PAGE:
“Penny for ‘em,” Danni smiled.

Rufus went on the offensive.

“I have to stay focused, on myself, on my music,” he said, “it’s the only way I’ll live up to my potential.”

“Potential?” Danni asked, smiling wider.

“Yes,” Rufus was adamant, “music changes the world, didn’t you know that? Every time we sing, strike a chord, share a lyric, we change the world a little for the better.”

She actually barked out a laugh at this.

“Don’t laugh!” Rufus fired back. “It’s true!”

“Oh, sure it is,” Danni scoffed, “peace, love and understanding, right? You, Bob Dylan, Kurt Cobain… Lady GaGa; you’ve all just changed the world so, so much!”

“What’s wrong with singing about peace?” Rufus was shocked.

“What’s wrong with it?” Danni asked.

“Yeah,” he nodded, “of course! Surely you can’t…”

“I’ll tell you what’s wrong with it,” Danni’s mouth set into a hard, determined line, “your country has led the world into a series of pointless wars, aimed at controlling the world’s oil supply and denying alternative view-points from their own rightful democratic process. Your government has funded murderers across the globe. Your government has held people prisoner for no reason other than the fact that they do not support your government’s point of view.”

“Danni!” Rufus tried to interrupt, well aware that her voice was rising.

“Tens of thousands of innocent people, kids included, have died innocent, needless deaths because of your country’s war-mongering and arrogance. And all of this has happened while so, so many singers have been singing about peace. The old farts who run government now, were the same people who were at Woodstock and Glastonbury. It’s the freakin’ hippies who are so content to take us to war right now. So don’t tell me singing for peace makes a blind bit of difference.”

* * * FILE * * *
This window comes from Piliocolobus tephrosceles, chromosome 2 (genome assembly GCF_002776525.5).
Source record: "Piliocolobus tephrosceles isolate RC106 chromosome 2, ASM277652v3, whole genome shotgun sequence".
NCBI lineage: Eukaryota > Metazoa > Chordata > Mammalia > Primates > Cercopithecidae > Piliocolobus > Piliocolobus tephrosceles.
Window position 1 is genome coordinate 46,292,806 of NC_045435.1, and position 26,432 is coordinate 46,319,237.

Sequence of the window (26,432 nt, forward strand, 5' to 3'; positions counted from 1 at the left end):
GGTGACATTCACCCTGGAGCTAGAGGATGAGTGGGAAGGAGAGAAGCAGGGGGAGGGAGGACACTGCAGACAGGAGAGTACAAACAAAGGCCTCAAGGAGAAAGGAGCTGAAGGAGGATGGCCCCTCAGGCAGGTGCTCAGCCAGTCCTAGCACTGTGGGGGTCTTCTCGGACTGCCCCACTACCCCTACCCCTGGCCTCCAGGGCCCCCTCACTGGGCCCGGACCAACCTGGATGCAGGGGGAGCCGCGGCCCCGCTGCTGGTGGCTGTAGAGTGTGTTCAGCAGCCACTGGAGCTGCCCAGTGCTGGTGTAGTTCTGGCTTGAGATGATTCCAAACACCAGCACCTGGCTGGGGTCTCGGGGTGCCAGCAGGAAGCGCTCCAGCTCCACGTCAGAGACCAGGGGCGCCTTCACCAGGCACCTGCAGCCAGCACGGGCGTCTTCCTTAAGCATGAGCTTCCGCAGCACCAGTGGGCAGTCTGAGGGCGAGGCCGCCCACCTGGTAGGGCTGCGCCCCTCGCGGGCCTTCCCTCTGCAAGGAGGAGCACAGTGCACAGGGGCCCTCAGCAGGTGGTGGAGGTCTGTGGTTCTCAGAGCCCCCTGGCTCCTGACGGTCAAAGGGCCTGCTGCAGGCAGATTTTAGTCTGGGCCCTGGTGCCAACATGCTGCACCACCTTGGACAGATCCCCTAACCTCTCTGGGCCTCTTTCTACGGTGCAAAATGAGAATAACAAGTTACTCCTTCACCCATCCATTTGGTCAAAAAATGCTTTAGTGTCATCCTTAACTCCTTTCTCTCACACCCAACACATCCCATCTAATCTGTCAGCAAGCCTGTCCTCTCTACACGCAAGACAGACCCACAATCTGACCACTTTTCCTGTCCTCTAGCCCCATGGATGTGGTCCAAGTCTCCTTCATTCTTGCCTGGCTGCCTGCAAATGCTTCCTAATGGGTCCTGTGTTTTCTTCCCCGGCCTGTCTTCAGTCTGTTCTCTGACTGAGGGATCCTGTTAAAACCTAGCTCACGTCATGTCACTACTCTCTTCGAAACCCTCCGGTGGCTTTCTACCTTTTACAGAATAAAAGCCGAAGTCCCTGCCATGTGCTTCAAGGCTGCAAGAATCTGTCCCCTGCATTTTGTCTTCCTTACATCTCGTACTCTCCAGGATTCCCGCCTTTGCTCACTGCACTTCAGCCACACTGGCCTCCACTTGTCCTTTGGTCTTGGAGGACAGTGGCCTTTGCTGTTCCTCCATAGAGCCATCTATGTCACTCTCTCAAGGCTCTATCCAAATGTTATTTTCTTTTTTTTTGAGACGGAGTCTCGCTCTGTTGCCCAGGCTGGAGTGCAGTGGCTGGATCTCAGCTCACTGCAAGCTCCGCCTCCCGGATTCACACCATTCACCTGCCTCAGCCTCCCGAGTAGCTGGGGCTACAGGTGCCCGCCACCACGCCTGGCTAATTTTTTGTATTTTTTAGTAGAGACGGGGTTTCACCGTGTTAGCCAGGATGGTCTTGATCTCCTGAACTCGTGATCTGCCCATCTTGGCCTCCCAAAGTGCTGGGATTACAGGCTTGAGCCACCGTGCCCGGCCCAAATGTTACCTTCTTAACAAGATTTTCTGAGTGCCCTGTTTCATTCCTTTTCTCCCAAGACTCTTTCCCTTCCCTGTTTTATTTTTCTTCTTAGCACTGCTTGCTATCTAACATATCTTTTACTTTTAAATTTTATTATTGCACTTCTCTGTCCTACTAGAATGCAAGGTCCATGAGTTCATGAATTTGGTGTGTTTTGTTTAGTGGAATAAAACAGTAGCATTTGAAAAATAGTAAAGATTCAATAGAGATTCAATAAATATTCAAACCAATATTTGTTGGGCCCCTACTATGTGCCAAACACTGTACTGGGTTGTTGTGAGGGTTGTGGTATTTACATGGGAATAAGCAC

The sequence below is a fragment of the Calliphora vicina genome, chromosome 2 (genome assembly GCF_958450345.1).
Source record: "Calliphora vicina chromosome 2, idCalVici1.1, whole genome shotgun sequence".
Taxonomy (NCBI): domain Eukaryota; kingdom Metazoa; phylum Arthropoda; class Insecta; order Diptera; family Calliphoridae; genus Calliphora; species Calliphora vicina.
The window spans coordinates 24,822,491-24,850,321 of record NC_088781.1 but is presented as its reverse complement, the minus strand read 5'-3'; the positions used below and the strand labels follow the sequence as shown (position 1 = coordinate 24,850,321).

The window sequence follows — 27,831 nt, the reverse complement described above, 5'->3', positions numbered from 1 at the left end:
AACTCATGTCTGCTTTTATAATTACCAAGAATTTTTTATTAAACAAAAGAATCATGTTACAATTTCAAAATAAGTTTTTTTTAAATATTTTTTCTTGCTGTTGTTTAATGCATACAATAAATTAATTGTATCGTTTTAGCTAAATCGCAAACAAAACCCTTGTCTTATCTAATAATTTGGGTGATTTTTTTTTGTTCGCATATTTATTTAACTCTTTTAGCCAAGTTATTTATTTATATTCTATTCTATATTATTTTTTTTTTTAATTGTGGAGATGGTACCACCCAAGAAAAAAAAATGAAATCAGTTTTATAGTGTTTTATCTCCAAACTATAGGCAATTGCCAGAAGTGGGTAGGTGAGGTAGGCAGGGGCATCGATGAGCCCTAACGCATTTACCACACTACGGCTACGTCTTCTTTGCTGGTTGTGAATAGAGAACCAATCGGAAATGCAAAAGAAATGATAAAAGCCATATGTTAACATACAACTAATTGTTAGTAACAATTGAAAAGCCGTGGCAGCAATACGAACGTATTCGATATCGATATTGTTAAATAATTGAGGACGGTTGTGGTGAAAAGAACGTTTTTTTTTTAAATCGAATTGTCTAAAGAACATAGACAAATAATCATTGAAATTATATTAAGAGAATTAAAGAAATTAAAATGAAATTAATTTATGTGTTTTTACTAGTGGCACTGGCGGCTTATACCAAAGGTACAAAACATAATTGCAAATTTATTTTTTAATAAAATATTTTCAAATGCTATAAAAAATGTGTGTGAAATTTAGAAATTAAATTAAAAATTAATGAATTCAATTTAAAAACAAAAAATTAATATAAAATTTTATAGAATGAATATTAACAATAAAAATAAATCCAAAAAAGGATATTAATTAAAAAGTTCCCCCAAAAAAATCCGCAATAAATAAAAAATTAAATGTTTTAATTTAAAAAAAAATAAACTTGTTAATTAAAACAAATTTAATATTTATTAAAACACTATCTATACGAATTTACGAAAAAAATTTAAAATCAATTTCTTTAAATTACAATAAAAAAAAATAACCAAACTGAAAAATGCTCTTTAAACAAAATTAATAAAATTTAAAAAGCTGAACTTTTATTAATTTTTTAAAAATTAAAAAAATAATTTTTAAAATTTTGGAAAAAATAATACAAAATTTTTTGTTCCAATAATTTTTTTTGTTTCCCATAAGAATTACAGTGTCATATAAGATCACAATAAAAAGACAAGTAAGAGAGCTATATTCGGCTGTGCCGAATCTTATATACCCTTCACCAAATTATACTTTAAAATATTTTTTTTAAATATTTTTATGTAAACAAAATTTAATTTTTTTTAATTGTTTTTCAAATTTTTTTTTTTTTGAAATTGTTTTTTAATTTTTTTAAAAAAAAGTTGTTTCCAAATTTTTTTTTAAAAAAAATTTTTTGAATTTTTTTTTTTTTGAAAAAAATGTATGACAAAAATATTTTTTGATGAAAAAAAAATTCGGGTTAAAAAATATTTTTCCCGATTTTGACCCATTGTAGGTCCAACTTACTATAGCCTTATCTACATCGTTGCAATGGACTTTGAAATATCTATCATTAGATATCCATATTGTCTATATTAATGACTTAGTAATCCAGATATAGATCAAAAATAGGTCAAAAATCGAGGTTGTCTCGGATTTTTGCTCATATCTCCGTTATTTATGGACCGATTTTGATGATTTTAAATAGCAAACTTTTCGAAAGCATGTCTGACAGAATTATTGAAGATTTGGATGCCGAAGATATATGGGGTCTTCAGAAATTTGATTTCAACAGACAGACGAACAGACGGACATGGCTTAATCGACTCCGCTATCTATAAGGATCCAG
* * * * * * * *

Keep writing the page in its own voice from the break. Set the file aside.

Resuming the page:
“It does!” Rufus countered. “It does.”

“Nope. I grew up with hippies, and I’ll tell you until I’m dead and buried, that their actions didn’t match their words.”

Danni stared at him.

“But we can change the world,” Rufus said eventually, “it’s not out of our control. We can.”

Danni nodded.

“Maybe,” she said, “but I’ll tell you something. Until you change yourself, you ain’t changing anything. Some day, someone is going to need you, Rufus. And if you’re not there for them, then all your songs, and tunes, and words, and well-meaning, hippy-dippy-ness won’t matter at all.”

“This is a real world, Rufus, like it or not. You can’t just close your eyes and ignore it. You can’t turn a blind eye.”